The Separation of Church and State: Everson v. Board of Education

Separation of Church and State concept: Hands pushing a Bible away from an American flag
The Constitution's First Amendment contains, among other things, one of the most prolific founding principles of the Bill of Rights - the freedom of religion. In 1947, the Supreme Court was asked to decide just how separate our federal government needed to be from religious institutions.

In Everson v. Board of Education, a closely divided Supreme Court decided a New Jersey program that helped children in Catholic schools did not violate the First Amendment.

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Everson v. Board of Education Case Summary

In the 1940s, a New Jersey law allowed local school districts to make their own rules and contracts on transporting children to and from school. Under this law, the Board of Education of Ewing Township started reimbursing parents for the cost of sending their kids to school on public busses. This included bussing to private schools, 96% of which were Catholic parochial schools. Arch Everson filed a lawsuit as a taxpayer in Ewing Township, arguing that reimbursing parents who sent their children to religious schools violated the First Amendment.

A New Jersey trial court found the statute was unconstitutional but on appeal the New Jersey Supreme Court upheld it. In 1947, Everson v. Board of Education reached the United States Supreme Court.

Relying on the plain text of the First Amendment, the Supreme Court found that although the United States government cannot promote religion, it also cannot be religion's adversary.

The Court's Decision in Everson v. Board of Education

In a narrow 5-4 decision, the majority held that the New Jersey law did not violate the Constitution's establishment clause because it did not directly support Catholic schools. Instead, it assisted parents of all religions with getting their kids to school. The court also held that state and local governments are prohibited from the establishment of religion in the same way as the federal government.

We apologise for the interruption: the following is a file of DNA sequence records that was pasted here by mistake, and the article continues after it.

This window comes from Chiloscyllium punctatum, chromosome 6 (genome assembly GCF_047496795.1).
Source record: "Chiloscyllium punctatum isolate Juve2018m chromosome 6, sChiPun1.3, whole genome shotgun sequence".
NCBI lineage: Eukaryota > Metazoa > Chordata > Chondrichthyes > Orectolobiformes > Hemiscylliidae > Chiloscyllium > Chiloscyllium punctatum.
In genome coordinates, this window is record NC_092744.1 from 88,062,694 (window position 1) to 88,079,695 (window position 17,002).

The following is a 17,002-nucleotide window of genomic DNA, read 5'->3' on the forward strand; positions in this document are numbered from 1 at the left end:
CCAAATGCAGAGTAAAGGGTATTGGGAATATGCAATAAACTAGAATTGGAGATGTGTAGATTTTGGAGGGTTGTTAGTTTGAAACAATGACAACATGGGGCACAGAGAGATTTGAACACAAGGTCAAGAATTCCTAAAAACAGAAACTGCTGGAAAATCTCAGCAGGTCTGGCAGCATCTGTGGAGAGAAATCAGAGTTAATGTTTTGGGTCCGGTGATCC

The majority opinion was written by Justice Hugo Black. He acknowledged that "no tax in any amount, large or small, can be levied to support any religious activities or institutions, whatever they may be called, or whatever form they may adopt to teach or practice religion."

However, he reasoned that because reimbursements were offered to all students, regardless of religion, it was constitutionally permissible. Furthermore, government funds were given to parents, not the schools themselves.

Separation of Church and State

In Everson v. Board of Education, the Supreme Court discussed the "wall of separation" that should be present between the government and religious institutions. This metaphor led to the commonly-used phrase "separation of Church and State." The justices agreed that the United States government must be cautious regarding religious freedoms under the First Amendment. In doing so, it must walk the line between allowing the free practice of religion while also not promoting one religion over others:

"The 'establishment of religion' clause of the First Amendment means at least this: Neither a state nor the Federal Government can set up a church. Neither can pass laws which aid one religion, aid all religions or prefer one religion over another. Neither can force nor influence a person to go to or to remain away from church against his will or force him to profess a belief or disbelief in religion..."

Even Justice Black, who wrote for the five justices who did not view the New Jersey law as unconstitutional, said that “[t]he First Amendment has erected a wall between church and state. That wall must be kept high and impregnable. We could not approve the slightest breach."

However, as this case shows, balancing this separation with the Constitution's free exercise clause is not always easy.

The Establishment Clause vs. The Free Exercise Clause

While the government cannot promote religion, it also cannot punish someone because of their faith. Suppose someone is denied a government benefit due to their wish to send their child to a religious school. In that case, they may have a constitutional case as well.